Last but not least, I was delighted to read that “Europe’s high points” lists the high marks of England, Wales, Scotland and Northern Ireland separately. The listing is more due to the Britocentrism of the authors and less due to them sharing my UEFA-membership definition, but its always a pleasure to get an independent confirmation of one’s views. They even provided an entry for Faroe Islands (another UEFA member that I count as a “country”) in the “disputed” section. Djeravica, Kosovo’s high point, was deemed worthy a fully separate entry, despite Kosovo’s debatable status, but I’ll let that one pass.

Ben Nevis - highest point in Scotland, or the UK?

Ben Nevis – did I iron on the highest point in Scotland, or the UK?

I’m glad to have “Europe’s high points” in my possession and I’m sure I will have a great time reading it and following the routes it describes. My adventures around Europe’s high (and low) points will continue being posted here, so stay tuned! And if you have a tale of an adventure on one of the peaks, disputed or not, I’ll be happy to publish it here as a guest post.



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The music of Estonia

This is a contribution by Julie Bowen, who also wrote a guide to the Baltic for Iglu Cruise.

Music is a huge part of Estonian culture dating back to c. 1179 when ancient warriors were said to sing before a battle to rally the troops and instil morale. It’s developed through the ages and Estonia’s heritage song became their anthem of independence and even now, music festivals of all genres are held all over their country to celebrate their culture.

History of Music

Estonia has deep roots in animism – the belief that all animals, plants and objects have feelings and spirits. Therefore, storytelling and folklore have a huge place in their culture. These tales were often told though music and these songs were passed down from generation to generation. In fact, they weren’t even written down until the 19th century during wartime, when preserving Estonia’s culture and history was of the utmost importance to the Estonians. These songs not only told stories of the afterlife, giving more modern Estonians a better idea of their ancestor’s belief system, they also provided teachings on life, birth and marriage.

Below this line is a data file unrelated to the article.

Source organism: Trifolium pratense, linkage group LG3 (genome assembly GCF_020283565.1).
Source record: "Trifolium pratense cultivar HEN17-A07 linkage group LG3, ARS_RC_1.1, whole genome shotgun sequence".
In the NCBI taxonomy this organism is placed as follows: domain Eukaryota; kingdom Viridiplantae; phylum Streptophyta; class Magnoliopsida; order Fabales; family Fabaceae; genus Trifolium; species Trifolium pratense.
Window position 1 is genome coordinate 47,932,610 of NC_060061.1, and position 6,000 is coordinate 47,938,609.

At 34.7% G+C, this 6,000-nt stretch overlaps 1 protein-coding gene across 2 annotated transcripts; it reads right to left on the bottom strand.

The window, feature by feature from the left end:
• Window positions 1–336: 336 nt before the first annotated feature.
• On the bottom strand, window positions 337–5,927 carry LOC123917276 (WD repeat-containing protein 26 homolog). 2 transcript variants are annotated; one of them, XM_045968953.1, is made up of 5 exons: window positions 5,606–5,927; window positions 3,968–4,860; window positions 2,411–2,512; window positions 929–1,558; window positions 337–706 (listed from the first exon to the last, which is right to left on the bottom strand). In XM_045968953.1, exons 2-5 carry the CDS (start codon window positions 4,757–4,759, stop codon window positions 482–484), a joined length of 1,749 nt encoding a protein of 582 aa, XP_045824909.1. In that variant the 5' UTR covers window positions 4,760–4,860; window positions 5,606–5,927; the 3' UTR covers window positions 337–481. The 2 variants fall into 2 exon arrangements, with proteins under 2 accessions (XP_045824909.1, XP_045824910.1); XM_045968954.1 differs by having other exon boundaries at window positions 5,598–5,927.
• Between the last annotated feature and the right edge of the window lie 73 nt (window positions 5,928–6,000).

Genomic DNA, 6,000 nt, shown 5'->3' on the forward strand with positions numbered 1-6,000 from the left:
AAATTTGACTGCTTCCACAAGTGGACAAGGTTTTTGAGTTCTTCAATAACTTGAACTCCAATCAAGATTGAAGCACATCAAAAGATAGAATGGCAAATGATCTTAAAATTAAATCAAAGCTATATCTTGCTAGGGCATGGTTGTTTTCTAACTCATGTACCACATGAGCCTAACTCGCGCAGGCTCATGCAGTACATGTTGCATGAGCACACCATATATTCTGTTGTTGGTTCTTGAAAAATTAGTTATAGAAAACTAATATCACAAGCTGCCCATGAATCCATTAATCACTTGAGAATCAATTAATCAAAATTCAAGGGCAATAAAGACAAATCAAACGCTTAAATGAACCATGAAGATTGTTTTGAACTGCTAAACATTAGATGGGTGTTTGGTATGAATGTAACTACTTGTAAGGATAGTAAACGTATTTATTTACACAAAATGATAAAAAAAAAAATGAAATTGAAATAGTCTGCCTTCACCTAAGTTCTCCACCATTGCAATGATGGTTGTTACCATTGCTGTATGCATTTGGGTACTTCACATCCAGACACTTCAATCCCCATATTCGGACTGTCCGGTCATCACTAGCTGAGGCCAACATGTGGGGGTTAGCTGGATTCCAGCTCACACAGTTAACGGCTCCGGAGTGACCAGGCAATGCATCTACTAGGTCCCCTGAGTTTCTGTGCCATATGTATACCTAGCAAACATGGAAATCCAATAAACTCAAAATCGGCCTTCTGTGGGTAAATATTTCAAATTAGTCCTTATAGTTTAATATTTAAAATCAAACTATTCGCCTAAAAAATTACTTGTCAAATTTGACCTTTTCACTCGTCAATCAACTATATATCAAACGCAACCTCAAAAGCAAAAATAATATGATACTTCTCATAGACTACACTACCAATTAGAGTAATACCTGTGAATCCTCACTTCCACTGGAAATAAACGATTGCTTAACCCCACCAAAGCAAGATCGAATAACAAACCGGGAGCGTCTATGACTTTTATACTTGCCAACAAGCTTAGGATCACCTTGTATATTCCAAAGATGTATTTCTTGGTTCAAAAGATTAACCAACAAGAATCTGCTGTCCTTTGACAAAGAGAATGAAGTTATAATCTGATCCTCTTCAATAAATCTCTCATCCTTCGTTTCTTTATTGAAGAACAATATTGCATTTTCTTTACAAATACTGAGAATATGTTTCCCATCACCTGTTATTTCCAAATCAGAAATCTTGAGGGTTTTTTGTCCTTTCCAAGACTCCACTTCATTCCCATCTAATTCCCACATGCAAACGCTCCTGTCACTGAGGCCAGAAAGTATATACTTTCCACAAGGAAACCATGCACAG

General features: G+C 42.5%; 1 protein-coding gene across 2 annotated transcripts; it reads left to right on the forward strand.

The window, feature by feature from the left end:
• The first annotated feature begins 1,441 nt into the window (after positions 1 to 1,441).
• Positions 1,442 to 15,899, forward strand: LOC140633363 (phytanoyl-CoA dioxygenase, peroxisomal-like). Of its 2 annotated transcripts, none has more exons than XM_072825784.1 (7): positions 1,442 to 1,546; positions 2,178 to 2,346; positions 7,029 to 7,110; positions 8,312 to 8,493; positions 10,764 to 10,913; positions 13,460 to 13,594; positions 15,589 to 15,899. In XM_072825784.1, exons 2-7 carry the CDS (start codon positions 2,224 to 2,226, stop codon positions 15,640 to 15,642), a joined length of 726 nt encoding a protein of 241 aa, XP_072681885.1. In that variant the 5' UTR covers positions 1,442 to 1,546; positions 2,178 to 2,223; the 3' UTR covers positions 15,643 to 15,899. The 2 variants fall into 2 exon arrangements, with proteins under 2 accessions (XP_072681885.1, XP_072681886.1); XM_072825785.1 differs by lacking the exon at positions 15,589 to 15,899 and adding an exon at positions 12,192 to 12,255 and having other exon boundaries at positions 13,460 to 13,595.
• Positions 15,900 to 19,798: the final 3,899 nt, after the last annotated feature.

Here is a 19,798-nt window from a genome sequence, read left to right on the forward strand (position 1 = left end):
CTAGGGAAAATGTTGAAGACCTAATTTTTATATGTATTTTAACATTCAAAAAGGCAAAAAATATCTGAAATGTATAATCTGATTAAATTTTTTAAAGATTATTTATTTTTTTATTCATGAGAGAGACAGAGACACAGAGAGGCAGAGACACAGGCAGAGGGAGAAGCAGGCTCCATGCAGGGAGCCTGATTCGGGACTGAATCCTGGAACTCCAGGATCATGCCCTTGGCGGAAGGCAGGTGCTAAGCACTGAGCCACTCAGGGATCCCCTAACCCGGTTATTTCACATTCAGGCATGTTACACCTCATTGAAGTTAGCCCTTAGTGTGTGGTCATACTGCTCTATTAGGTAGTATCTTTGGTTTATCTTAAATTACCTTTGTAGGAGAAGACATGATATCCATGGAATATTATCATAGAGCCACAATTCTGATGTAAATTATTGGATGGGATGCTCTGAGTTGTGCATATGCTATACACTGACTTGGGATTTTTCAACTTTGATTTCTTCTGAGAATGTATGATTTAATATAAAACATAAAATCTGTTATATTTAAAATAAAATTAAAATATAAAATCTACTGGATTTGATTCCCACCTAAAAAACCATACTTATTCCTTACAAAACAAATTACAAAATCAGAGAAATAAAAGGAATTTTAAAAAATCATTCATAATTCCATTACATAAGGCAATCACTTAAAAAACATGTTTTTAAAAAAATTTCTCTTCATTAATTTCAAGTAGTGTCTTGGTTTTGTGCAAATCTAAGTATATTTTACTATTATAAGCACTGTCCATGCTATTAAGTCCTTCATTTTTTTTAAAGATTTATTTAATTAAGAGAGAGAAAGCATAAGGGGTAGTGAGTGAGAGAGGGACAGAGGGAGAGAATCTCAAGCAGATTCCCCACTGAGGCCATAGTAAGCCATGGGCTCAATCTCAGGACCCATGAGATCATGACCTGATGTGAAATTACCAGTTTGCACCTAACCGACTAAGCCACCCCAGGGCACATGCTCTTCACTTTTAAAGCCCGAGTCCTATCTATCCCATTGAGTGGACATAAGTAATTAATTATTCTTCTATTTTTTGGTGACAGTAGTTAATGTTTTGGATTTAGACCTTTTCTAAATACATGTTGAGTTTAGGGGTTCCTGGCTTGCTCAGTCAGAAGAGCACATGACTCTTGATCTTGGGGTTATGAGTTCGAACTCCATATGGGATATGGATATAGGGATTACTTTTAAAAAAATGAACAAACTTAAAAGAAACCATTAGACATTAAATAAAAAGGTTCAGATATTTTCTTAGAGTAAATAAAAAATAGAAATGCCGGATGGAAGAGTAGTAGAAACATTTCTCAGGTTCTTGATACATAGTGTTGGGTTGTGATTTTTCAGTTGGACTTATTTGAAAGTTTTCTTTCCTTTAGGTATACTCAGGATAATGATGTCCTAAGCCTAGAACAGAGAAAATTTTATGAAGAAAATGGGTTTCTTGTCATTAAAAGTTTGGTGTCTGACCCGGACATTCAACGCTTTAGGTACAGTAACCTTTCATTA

The Singing Revolution

When Estonia gained independence from the Soviet Union in 1991 with other Baltic countries Lithuania and Latvia, their love of music took on an even more important role. The “singing revolution” saw hundreds of thousands of Estonians gather to raise their flag and sing their heritage song during the 1980s. These songs had previously been banned by the Soviet Union and therefore carried a strong message of defiance. This show of togetherness and solidarity caught the attention of the Baltic’s Communist party, who eventually pushed for Estonia’s independence in the early 90s.

Modern Music

Music is still a prevalent part of modern Estonian life with a range of festivals taking part every year. Estonia’s Song Festival is one example. Every five years in the country’s capital, Tallinn, up to 18,000 choir singers take part in the atmospheric song festival in order to sing well-known Estonian songs, including their heritage song.

As well as the song festival, Estonia also hosts a range of instrument-based festivals, including the incredibly varied Haapsalu String Festival and Accordion Festival also known as “Harmoonika”. The latter sees several accordion players pay homage to famous Estonian musician Karl Kikas. The popularity of the modern song, dance and music festivals reflect the country’s deep love of music to this day, showing the world that peaceful protesting and storytelling through verse still has a firm and effective place in Estonian culture.

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10 ways to tell you’ve lived too long in Rotterdam

While I was working on the list of 21 signs you have been too long in the Netherlands, I noticed that a few of the things I came up with were, in fact, not generally applicable to the Netherlands, but were specific to Rotterdam.

  1. You think it was worth it to stand for two hours in line at Richard Visser’s on December 31st to get the best oliebollen in the country.
  2. You remember the last time Feyenoord actually won something.
  3. You follow the performances of Sparta and Excelsior in the second league.
  4. You refer to the capital of the Netherlands as 020.
  5. You know the bridges in Rotterdam by their nicknames.
  6. When you cross the Maas to the other side from the one you live on, you get homesick.
  7. Which is why you actually avoid the other side.
  8. Skyscrapers built in a couple of weeks no longer surprise you.
  9. Bram Ladage fries are a healthy snack.
  10. You have a favourite modern architecture icon in Rotterdam (mine is the Bergpolderflat).